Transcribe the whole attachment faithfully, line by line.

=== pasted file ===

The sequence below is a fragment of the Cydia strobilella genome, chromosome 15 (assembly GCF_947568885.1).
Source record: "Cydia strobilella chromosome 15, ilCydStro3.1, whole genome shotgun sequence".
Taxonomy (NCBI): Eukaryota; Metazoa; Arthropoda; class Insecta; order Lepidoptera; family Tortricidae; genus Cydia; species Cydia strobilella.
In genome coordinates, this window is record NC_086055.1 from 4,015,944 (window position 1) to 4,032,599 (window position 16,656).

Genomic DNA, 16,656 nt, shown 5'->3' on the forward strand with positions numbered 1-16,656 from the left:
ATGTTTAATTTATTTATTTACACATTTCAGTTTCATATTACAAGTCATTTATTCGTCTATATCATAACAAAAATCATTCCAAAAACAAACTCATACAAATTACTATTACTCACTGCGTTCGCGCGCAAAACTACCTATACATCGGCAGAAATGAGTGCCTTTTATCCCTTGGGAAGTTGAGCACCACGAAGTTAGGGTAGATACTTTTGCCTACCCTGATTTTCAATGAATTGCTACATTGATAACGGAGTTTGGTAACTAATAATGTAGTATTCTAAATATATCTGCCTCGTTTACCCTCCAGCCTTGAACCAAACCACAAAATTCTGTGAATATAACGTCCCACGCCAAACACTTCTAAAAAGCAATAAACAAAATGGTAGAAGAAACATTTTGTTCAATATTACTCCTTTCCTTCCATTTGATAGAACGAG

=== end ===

The sequence below is a fragment of the Cydia strobilella genome, chromosome 15 (assembly GCF_947568885.1).
Source record: "Cydia strobilella chromosome 15, ilCydStro3.1, whole genome shotgun sequence".
Taxonomy (NCBI): Eukaryota; Metazoa; Arthropoda; class Insecta; order Lepidoptera; family Tortricidae; genus Cydia; species Cydia strobilella.
In genome coordinates, this window is record NC_086055.1 from 4,015,944 (window position 1) to 4,032,599 (window position 16,656).

Genomic DNA, 16,656 nt, shown 5'->3' on the forward strand with positions numbered 1-16,656 from the left:
ATGTTTAATTTATTTATTTACACATTTCAGTTTCATATTACAAGTCATTTATTCGTCTATATCATAACAAAAATCATTCCAAAAACAAACTCATACAAATTACTATTACTCACTGCGTTCGCGCGCAAAACTACCTATACATCGGCAGAAATGAGTGCCTTTTATCCCTTGGGAAGTTGAGCACCACGAAGTTAGGGTAGATACTTTTGCCTACCCTGATTTTCAATGAATTGCTACATTGATAACGGAGTTTGGTAACTAATAATGTAGTATTCTAAATATATCTGCCTCGTTTACCCTCCAGCCTTGAACCAAACCACAAAATTCTGTGAATATAACGTCCCACGCCAAACACTTCTAAAAAGCAATAAACAAAATGGTAGAAGAAACATTTTGTTCAATATTACTCCTTTCCTTCCATTTGATAGAACGAG